As I was packing up my things a guy came over and asked me in Japanese about the fish in the river. I told him I had no idea, that I was here hiking, and he just smiled, thanked me and left. It’s little experiences like these that have convinced me Japan has changed in the seven years I have been away from it; I get the feeling now that people expect foreigners to speak Japanese more than ever. In my experience on this trip I get addressed in Japanese almost always, and people definitely don’t seem as shocked when I can speak a bit of their language as they did the last time I was here. I can’t remember it being like this when I lived here before, but it is kind of a nice change. I don't have to keep going through the same routine of them being shocked and awed by my ability to speak a little bit of their language.

So today was mostly about mountain roads. Parts of the track were rerouted for whatever reason so I had to take the mountain roads down.

These road were seriously dilapidated in sections, with obviously no cars coming up them.

 Then you have other sections where it is obvious recent work has gone on.

I don’t really get it, cars can barely get up these roads but they still spend a lot of money maintaining them in certain sections. It doesn’t make sense from where I am standing. With all this said, there is a certain awesome Road Warrior feeling you get when you can walk down the middle of the road without fear of being run over.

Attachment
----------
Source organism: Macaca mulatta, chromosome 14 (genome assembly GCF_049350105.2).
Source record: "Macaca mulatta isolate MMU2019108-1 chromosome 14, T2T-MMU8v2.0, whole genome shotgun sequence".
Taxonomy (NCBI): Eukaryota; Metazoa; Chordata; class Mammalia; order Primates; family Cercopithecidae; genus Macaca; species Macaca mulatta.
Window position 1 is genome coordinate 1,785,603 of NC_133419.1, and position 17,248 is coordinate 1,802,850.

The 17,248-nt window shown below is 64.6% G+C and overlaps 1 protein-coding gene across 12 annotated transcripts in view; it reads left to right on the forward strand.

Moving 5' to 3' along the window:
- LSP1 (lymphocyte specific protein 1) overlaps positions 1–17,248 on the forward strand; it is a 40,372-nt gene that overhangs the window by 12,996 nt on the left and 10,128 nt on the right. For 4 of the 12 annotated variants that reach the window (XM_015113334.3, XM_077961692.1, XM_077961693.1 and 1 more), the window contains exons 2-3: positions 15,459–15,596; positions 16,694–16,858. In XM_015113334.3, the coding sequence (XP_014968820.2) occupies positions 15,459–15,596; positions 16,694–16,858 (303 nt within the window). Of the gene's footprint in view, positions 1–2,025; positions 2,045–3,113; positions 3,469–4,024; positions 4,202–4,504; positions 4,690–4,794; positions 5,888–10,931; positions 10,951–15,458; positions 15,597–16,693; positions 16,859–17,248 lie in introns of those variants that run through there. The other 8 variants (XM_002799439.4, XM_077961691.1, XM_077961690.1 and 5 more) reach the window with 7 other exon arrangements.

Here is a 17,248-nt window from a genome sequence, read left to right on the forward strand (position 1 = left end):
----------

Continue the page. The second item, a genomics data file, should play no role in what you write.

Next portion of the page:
The trail led me yet into another valley village. I was getting rather hungry by this point, so I stopped to have something to eat, when this guy came up and joined me.

And then he followed me for a while.

More like me following him

It was nice to have a companion for a bit, somewhere along the road he got distracted, ran off and I never saw him again. So I proceeded through several villages, all as sleepy and harmonious as the next. At one point I saw three people sitting around boiling wood in a big pot (for purposes that remain unknown to me). I was running low on food and looking for a store to resupply when finally I came across this place in the village of Nishizato.

They only sold vegetables and eggs. The lady told me there was nowhere else, so I stocked up on the local produce, including pickled garlic.

I put it all in my bag with great care, but the next time I opened it everything stunk of garlic! It had leaked everywhere. I made my best attempt at cleaning my stuff and ate most of the garlic up because I didn’t want it to go to waste. Lucky I am the only one in my tent tonight because I don’t think anybody could stand the smell of me.

I started up the last mountain road for the day and found this spot half way along to have a wash in.

Yes ladies, I'm naked

It was freezing but I felt great afterwards, particularly my feet. Having them in the cold water for a good ten minutes made them feel like new. I think I am going to be dangling them in river streams more often.

And so I kept walking up the middle of this:

And so I ended up here, the Hozumi Shrine half way up Mt Ryuso.

No one is around, so I think I am going to set up my tent and get some rest. I even have a vending machine to get my morning coffee at.

Distance: 28.3km

It's Getting Better all the Time – 25th April 2015

So I think I broke my distance record today. The GPS is saying 34kms, I will have to check to make sure but I think it’s the furthest I have walked in one day so far. What helped me achieve this feat was the fact I actually awoke, and stayed awake, at 5am when my alarm went off, and thus I was on the trail by around half six. It was a clear day, and this was the view I woke up to.